The City of Sacramento hopes to start a pilot program that would pay people to replace their front lawns with drought-resistant landscaping and drip irrigation systems. The Department of Utilities has already set aside $100,000 for the pilot program.
Terrance Davis is the Drought and Sustainability Manager for the city. He says the program would focus on water wasted through drainage and outdated or broken sprinkler systems.
"Right now, based on our initial research, we really are focusing on the front yard. I think that's where we're going to get the best bang for our buck in terms of some actual water savings."
Davis says people would use the city's 3-1-1 system to apply for the program.
"They submit their application and are improved for a program they would be able to contact a landscaper do the upgrades themselves to their front yards. And they would get reimbursed upon submission of the receipts. And so, we would verify that the types of plants that they actually installed in their front yards and the irrigation controls met the standards."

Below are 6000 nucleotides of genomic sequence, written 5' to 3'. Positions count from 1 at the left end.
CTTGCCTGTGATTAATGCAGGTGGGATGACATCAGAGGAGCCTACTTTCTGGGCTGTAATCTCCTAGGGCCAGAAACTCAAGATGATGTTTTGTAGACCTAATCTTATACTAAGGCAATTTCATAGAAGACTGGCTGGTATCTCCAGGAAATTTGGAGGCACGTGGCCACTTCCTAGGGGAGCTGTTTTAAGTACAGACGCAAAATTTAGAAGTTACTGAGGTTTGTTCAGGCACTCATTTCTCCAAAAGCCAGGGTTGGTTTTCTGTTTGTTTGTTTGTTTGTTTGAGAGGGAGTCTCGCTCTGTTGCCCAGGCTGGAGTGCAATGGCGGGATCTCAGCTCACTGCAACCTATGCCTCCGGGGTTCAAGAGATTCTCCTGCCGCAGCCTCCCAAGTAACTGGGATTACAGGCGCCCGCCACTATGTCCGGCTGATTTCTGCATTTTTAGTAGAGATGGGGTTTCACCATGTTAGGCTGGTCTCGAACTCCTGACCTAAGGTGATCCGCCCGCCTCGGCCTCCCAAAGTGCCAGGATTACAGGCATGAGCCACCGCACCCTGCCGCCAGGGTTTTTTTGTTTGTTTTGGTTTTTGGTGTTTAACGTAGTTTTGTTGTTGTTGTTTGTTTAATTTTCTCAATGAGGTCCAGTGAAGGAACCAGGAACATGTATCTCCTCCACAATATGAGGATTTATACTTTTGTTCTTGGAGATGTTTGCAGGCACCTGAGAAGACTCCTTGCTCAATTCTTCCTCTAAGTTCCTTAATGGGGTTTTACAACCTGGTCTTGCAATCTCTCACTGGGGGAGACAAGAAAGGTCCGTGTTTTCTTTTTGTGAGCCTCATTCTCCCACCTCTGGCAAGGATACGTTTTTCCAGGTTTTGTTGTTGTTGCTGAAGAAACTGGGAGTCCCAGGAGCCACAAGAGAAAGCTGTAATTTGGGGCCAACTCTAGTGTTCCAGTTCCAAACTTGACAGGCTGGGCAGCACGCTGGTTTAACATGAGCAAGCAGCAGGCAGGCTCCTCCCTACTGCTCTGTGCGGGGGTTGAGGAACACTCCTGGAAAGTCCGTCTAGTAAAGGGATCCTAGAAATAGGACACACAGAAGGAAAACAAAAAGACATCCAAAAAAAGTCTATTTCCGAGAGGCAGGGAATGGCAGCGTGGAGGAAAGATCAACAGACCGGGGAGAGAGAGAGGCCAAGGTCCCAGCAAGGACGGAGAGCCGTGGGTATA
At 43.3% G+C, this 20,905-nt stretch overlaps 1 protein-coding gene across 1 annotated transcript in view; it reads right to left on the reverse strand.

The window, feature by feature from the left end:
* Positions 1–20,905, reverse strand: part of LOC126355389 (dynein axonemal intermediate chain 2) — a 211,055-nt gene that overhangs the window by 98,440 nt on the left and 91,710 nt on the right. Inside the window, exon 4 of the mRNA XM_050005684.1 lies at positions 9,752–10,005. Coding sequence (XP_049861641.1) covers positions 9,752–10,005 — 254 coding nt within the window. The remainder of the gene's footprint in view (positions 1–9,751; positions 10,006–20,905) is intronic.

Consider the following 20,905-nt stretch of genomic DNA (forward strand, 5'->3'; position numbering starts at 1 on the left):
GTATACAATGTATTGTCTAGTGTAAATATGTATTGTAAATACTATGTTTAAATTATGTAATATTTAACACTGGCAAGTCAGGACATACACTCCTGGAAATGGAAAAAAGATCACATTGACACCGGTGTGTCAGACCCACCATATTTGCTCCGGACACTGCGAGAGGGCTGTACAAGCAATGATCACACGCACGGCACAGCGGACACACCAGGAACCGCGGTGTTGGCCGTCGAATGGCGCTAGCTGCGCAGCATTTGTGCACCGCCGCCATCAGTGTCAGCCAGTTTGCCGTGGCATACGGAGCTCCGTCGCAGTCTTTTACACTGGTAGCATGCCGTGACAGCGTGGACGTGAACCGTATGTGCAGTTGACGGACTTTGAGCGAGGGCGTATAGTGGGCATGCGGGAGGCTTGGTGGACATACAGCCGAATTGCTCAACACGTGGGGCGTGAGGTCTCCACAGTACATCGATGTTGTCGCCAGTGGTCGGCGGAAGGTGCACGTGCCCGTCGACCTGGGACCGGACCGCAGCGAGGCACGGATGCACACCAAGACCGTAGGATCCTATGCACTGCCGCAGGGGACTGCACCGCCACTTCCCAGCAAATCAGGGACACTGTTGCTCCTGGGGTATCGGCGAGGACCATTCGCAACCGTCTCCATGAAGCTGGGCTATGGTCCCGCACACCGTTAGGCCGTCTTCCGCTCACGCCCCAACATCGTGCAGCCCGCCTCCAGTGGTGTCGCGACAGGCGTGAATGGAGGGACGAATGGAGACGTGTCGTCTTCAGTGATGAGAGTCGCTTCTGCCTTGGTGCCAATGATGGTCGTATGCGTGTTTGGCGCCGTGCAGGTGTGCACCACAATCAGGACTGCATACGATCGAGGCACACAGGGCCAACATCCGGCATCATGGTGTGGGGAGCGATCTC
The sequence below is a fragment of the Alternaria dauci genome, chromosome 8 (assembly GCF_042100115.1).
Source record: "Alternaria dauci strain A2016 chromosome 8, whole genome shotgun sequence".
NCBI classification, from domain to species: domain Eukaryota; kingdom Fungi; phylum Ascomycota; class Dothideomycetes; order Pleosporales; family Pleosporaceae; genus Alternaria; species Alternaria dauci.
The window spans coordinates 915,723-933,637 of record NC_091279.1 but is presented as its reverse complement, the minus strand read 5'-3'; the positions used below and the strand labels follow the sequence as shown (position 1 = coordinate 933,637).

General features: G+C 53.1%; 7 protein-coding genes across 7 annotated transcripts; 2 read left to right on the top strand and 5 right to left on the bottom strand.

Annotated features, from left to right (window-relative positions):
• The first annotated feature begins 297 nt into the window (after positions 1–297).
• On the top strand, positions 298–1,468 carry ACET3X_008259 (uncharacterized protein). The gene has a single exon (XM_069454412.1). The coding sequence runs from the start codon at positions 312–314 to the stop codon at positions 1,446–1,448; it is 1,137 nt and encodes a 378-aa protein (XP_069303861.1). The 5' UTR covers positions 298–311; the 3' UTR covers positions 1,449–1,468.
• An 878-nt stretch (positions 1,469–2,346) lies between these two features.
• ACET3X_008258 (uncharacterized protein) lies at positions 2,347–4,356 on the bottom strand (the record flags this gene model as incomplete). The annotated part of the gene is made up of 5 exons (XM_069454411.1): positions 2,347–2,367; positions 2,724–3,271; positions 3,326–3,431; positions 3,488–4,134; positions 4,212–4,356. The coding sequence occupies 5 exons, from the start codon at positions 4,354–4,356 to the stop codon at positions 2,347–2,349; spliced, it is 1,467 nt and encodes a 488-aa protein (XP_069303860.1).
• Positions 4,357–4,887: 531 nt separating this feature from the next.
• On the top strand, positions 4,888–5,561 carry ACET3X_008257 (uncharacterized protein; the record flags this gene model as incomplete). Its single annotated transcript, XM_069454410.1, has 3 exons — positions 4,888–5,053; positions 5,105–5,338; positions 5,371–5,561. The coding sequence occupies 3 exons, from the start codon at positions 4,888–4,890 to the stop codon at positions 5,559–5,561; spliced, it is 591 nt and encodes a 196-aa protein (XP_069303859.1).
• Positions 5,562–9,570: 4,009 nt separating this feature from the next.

Davis says the program would work like the existing toilet rebate program.
City staff have not decided how much of a rebate people would receive.
The City Council is expected to vote on the proposal Tuesday night.
Californians are exceeding Governor Jerry Brown's 25 percent conservation mandate.
(AP) - A group of nonprofit organizations and businesses has started a crowdfunding campaign to assist families affected by the state's drought and wildfires.
Extreme drought expanded in the Western U.S. and the drought is taking a toll on topsoil moisture in California.
(AP) - More people are drowning in two of Sacramento's rivers, and the drought may be partially responsible.
(AP) - State officials say strong water conservation figures for July show Californians are beginning to understand the dire need to cut back in a fourth year of drought.